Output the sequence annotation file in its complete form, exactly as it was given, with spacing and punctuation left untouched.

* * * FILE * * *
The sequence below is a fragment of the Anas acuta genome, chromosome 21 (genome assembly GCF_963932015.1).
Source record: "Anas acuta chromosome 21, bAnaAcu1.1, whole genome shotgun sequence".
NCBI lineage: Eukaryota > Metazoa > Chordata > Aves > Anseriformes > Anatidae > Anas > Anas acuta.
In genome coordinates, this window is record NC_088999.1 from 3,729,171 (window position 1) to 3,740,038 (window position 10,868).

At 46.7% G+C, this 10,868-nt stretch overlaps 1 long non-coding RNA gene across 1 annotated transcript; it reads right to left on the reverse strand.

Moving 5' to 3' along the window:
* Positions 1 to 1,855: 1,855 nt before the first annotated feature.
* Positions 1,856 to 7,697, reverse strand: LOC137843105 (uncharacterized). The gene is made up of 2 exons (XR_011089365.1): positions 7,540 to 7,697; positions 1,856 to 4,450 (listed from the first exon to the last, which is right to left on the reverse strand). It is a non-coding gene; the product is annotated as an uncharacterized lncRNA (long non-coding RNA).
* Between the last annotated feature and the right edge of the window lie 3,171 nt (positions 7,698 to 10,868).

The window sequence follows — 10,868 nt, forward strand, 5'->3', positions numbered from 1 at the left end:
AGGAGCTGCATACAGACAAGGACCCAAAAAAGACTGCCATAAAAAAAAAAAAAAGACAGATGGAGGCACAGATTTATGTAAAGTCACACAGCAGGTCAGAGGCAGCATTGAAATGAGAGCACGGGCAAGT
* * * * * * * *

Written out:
The sequence below is a fragment of the Anas acuta genome, chromosome 21 (genome assembly GCF_963932015.1).
Source record: "Anas acuta chromosome 21, bAnaAcu1.1, whole genome shotgun sequence".
NCBI lineage: Eukaryota > Metazoa > Chordata > Aves > Anseriformes > Anatidae > Anas > Anas acuta.
In genome coordinates, this window is record NC_088999.1 from 3,729,171 (window position 1) to 3,740,038 (window position 10,868).

At 46.7% G+C, this 10,868-nt stretch overlaps 1 long non-coding RNA gene across 1 annotated transcript; it reads right to left on the reverse strand.

Moving 5' to 3' along the window:
* Positions 1 to 1,855: 1,855 nt before the first annotated feature.
* Positions 1,856 to 7,697, reverse strand: LOC137843105 (uncharacterized). The gene is made up of 2 exons (XR_011089365.1): positions 7,540 to 7,697; positions 1,856 to 4,450 (listed from the first exon to the last, which is right to left on the reverse strand). It is a non-coding gene; the product is annotated as an uncharacterized lncRNA (long non-coding RNA).
* Between the last annotated feature and the right edge of the window lie 3,171 nt (positions 7,698 to 10,868).

The window sequence follows — 10,868 nt, forward strand, 5'->3', positions numbered from 1 at the left end:
AGGAGCTGCATACAGACAAGGACCCAAAAAAGACTGCCATAAAAAAAAAAAAAAGACAGATGGAGGCACAGATTTATGTAAAGTCACACAGCAGGTCAGAGGCAGCATTGAAATGAGAGCACGGGCAAGT